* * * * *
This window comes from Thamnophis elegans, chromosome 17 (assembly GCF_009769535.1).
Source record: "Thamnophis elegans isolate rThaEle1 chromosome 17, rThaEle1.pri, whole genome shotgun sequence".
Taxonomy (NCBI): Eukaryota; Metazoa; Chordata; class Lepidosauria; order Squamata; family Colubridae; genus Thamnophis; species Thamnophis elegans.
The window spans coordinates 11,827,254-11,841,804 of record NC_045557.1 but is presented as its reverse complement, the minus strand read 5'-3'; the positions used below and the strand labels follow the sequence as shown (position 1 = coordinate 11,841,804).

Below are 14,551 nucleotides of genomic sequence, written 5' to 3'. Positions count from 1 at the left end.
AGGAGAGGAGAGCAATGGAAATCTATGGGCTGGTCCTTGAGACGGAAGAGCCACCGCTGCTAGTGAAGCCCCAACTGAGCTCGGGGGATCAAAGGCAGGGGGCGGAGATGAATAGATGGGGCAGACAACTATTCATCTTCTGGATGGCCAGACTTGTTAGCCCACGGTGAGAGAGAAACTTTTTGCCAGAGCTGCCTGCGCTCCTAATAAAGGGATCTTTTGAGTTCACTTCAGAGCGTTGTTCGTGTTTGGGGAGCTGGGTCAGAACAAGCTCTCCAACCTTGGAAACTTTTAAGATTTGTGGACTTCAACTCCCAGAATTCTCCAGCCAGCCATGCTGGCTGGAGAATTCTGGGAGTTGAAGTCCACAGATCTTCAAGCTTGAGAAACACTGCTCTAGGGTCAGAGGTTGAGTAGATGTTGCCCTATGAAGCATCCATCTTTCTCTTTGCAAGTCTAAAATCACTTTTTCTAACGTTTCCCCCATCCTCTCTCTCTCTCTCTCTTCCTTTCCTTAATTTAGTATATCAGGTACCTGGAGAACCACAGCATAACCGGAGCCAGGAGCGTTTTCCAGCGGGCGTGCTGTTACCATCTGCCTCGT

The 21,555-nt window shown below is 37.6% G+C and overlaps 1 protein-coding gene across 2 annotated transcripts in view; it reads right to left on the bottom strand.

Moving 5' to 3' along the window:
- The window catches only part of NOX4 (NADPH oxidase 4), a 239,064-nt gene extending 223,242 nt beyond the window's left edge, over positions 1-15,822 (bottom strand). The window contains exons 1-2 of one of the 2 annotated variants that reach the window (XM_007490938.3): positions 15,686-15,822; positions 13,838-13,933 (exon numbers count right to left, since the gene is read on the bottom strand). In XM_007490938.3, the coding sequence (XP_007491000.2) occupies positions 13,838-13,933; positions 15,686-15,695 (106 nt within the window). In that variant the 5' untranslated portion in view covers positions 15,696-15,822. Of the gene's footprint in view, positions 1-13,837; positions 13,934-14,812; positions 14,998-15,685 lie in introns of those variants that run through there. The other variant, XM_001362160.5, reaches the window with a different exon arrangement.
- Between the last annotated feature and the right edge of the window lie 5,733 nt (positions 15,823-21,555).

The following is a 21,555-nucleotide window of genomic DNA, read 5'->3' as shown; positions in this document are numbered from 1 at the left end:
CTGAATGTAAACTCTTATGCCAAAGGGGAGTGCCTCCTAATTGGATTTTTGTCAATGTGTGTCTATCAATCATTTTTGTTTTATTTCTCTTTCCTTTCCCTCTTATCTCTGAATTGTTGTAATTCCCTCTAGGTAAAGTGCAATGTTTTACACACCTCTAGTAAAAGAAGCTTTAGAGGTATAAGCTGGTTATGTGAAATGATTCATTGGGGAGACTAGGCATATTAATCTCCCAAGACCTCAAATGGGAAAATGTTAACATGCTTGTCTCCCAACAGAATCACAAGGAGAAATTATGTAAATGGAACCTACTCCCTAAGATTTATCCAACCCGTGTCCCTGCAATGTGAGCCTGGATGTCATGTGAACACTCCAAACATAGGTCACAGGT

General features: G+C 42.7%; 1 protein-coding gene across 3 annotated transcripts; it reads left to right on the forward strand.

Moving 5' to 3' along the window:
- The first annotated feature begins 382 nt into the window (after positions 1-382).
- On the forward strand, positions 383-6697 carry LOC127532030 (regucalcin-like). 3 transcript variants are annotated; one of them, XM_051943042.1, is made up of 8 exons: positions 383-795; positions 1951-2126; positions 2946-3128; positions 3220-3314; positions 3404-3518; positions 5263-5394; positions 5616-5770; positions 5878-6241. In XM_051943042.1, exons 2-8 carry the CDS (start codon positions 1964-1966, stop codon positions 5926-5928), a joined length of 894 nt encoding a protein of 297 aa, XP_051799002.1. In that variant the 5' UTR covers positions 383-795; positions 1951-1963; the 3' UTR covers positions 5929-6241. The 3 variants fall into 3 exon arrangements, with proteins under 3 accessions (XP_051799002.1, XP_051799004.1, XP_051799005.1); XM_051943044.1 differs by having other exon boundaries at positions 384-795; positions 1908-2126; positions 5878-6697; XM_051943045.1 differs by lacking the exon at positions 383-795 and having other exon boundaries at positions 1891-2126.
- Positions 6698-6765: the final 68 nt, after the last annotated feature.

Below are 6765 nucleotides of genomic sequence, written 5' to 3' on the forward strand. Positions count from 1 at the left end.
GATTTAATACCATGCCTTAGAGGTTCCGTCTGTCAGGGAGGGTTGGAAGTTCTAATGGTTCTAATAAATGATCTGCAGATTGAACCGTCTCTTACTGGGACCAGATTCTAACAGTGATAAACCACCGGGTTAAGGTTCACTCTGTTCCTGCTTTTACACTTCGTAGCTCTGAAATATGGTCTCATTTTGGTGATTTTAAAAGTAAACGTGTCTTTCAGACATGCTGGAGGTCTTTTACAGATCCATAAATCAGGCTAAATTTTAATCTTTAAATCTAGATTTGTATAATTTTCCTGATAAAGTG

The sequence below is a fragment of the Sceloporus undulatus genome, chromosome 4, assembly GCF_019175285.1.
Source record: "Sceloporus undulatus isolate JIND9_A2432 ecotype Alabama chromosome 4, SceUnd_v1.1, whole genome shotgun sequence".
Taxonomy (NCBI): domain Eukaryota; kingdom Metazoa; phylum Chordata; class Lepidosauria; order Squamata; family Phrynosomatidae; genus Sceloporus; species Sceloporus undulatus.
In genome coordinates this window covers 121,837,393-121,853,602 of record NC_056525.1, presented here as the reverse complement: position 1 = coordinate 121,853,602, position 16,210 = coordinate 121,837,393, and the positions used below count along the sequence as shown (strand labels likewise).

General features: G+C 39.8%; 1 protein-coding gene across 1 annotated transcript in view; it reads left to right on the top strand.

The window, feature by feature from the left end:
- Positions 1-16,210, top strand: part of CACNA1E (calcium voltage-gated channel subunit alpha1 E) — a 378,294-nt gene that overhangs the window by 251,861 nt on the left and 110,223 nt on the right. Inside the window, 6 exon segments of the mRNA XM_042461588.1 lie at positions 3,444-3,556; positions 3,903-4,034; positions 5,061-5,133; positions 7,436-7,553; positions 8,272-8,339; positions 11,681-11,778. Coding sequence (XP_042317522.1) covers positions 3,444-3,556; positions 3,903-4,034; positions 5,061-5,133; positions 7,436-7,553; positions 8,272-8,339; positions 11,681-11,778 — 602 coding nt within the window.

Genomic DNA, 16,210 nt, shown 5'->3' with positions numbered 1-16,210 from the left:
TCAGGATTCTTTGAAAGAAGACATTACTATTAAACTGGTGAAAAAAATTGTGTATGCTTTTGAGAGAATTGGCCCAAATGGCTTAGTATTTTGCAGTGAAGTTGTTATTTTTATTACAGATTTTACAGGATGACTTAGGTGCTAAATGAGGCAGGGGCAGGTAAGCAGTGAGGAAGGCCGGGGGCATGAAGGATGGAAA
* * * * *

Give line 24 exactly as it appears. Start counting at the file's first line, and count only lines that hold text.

General features: G+C 39.8%; 1 protein-coding gene across 1 annotated transcript in view; it reads left to right on the top strand.